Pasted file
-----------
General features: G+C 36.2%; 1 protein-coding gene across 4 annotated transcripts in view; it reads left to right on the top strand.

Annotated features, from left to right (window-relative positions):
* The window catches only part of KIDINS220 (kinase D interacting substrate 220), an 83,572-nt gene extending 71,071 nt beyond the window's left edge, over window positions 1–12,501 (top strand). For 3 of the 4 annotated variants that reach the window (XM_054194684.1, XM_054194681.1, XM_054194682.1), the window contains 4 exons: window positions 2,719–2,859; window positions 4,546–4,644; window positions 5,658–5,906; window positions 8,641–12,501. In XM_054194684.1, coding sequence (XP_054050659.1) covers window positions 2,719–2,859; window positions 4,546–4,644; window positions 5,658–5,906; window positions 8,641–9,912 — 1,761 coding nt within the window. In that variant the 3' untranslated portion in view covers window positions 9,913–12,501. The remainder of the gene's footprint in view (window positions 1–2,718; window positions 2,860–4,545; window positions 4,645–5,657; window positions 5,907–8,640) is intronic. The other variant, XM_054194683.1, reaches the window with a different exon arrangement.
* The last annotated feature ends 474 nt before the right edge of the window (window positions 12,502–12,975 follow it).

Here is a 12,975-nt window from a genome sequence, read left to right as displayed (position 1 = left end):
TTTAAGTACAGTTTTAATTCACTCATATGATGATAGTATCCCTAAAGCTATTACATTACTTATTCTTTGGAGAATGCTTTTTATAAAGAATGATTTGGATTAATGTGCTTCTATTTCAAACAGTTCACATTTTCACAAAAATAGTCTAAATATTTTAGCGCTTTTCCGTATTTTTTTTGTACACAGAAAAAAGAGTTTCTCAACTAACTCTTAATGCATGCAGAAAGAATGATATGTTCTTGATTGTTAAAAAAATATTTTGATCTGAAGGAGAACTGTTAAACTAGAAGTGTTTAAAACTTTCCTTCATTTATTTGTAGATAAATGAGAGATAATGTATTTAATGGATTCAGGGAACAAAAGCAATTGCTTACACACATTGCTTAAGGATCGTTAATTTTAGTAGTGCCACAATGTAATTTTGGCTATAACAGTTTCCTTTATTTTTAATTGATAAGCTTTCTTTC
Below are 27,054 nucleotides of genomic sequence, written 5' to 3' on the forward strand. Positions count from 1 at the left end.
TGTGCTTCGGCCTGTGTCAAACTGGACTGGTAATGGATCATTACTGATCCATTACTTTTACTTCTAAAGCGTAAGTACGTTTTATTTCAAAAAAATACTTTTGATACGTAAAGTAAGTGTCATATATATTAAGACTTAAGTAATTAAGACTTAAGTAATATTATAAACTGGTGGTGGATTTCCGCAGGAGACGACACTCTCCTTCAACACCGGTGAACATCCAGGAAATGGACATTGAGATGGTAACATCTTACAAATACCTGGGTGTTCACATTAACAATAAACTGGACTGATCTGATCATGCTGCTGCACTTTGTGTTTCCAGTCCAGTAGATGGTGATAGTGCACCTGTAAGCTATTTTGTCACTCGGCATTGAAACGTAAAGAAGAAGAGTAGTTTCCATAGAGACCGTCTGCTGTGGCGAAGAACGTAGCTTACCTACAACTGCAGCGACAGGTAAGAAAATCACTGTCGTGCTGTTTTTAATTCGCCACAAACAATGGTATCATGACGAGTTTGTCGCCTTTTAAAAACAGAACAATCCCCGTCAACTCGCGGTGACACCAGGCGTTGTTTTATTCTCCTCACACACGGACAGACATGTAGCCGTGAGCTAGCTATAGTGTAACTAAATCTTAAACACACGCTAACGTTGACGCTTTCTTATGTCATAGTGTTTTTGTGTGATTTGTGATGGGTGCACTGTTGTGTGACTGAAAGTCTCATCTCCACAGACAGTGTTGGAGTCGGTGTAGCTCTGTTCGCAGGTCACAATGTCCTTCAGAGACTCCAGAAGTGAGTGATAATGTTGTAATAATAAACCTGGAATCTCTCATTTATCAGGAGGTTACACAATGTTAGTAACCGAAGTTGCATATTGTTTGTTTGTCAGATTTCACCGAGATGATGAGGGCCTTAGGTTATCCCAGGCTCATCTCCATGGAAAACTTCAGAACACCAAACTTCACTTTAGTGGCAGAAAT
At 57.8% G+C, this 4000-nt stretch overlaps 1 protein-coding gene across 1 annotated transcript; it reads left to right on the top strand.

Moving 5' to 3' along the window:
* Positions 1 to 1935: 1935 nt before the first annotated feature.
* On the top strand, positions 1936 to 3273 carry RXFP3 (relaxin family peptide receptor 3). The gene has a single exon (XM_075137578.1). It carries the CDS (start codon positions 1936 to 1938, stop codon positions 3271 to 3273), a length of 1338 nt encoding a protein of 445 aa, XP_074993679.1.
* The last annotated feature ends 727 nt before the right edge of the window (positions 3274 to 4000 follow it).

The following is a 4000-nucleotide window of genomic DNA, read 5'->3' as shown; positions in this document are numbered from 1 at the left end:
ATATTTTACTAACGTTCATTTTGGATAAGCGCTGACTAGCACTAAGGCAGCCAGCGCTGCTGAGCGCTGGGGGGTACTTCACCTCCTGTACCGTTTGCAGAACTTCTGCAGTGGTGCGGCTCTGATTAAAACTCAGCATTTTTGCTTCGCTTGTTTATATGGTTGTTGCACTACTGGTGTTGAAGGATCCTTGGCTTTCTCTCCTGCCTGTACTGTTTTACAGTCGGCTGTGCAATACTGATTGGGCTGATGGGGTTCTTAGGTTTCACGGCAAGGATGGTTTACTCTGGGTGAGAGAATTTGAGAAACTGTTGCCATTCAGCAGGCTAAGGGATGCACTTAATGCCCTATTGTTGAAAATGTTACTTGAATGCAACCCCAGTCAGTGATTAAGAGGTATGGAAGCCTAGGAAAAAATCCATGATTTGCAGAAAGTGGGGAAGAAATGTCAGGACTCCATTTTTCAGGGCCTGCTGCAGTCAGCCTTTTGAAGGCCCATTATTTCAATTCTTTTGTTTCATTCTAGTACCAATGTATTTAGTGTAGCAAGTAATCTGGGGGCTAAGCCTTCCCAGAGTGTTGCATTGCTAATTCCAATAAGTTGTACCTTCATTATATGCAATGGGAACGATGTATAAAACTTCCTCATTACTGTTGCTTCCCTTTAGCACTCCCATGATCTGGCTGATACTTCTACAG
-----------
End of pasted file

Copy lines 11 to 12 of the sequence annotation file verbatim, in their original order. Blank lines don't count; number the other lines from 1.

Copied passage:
* Positions 1 to 1935: 1935 nt before the first annotated feature.
* On the top strand, positions 1936 to 3273 carry RXFP3 (relaxin family peptide receptor 3). The gene has a single exon (XM_075137578.1). It carries the CDS (start codon positions 1936 to 1938, stop codon positions 3271 to 3273), a length of 1338 nt encoding a protein of 445 aa, XP_074993679.1.